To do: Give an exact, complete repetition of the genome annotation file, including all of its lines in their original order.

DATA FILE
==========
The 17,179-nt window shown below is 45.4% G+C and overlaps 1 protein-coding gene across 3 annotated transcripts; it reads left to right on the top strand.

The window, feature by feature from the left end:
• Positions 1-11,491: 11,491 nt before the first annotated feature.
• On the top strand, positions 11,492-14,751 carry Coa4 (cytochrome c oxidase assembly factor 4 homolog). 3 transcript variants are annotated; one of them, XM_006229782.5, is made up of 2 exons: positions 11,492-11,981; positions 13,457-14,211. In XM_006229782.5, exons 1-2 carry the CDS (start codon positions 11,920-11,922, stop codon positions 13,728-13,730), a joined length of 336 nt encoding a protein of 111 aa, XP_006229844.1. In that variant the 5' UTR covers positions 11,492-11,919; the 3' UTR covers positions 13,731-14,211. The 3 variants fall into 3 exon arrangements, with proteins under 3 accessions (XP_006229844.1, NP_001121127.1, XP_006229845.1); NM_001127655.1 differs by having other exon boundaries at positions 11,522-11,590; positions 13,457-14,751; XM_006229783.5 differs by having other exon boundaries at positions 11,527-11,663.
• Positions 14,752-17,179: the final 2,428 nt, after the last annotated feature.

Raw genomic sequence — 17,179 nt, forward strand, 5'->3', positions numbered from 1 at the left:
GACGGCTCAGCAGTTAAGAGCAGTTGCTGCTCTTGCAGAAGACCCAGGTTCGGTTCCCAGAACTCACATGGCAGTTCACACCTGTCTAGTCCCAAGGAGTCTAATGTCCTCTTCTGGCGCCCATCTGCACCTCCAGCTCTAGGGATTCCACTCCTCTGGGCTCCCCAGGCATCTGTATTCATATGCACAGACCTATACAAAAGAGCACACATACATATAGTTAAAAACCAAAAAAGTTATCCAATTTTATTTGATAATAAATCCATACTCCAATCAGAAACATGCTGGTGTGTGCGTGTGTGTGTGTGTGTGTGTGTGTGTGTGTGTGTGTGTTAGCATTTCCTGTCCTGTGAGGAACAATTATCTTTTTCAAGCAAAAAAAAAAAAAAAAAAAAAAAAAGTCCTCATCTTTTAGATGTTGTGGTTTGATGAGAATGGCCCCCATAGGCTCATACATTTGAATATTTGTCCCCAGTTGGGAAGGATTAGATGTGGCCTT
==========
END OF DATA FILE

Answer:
The 17,179-nt window shown below is 45.4% G+C and overlaps 1 protein-coding gene across 3 annotated transcripts; it reads left to right on the top strand.

The window, feature by feature from the left end:
• Positions 1-11,491: 11,491 nt before the first annotated feature.
• On the top strand, positions 11,492-14,751 carry Coa4 (cytochrome c oxidase assembly factor 4 homolog). 3 transcript variants are annotated; one of them, XM_006229782.5, is made up of 2 exons: positions 11,492-11,981; positions 13,457-14,211. In XM_006229782.5, exons 1-2 carry the CDS (start codon positions 11,920-11,922, stop codon positions 13,728-13,730), a joined length of 336 nt encoding a protein of 111 aa, XP_006229844.1. In that variant the 5' UTR covers positions 11,492-11,919; the 3' UTR covers positions 13,731-14,211. The 3 variants fall into 3 exon arrangements, with proteins under 3 accessions (XP_006229844.1, NP_001121127.1, XP_006229845.1); NM_001127655.1 differs by having other exon boundaries at positions 11,522-11,590; positions 13,457-14,751; XM_006229783.5 differs by having other exon boundaries at positions 11,527-11,663.
• Positions 14,752-17,179: the final 2,428 nt, after the last annotated feature.

Raw genomic sequence — 17,179 nt, forward strand, 5'->3', positions numbered from 1 at the left:
GACGGCTCAGCAGTTAAGAGCAGTTGCTGCTCTTGCAGAAGACCCAGGTTCGGTTCCCAGAACTCACATGGCAGTTCACACCTGTCTAGTCCCAAGGAGTCTAATGTCCTCTTCTGGCGCCCATCTGCACCTCCAGCTCTAGGGATTCCACTCCTCTGGGCTCCCCAGGCATCTGTATTCATATGCACAGACCTATACAAAAGAGCACACATACATATAGTTAAAAACCAAAAAAGTTATCCAATTTTATTTGATAATAAATCCATACTCCAATCAGAAACATGCTGGTGTGTGCGTGTGTGTGTGTGTGTGTGTGTGTGTGTGTGTGTGTGTTAGCATTTCCTGTCCTGTGAGGAACAATTATCTTTTTCAAGCAAAAAAAAAAAAAAAAAAAAAAAAAGTCCTCATCTTTTAGATGTTGTGGTTTGATGAGAATGGCCCCCATAGGCTCATACATTTGAATATTTGTCCCCAGTTGGGAAGGATTAGATGTGGCCTT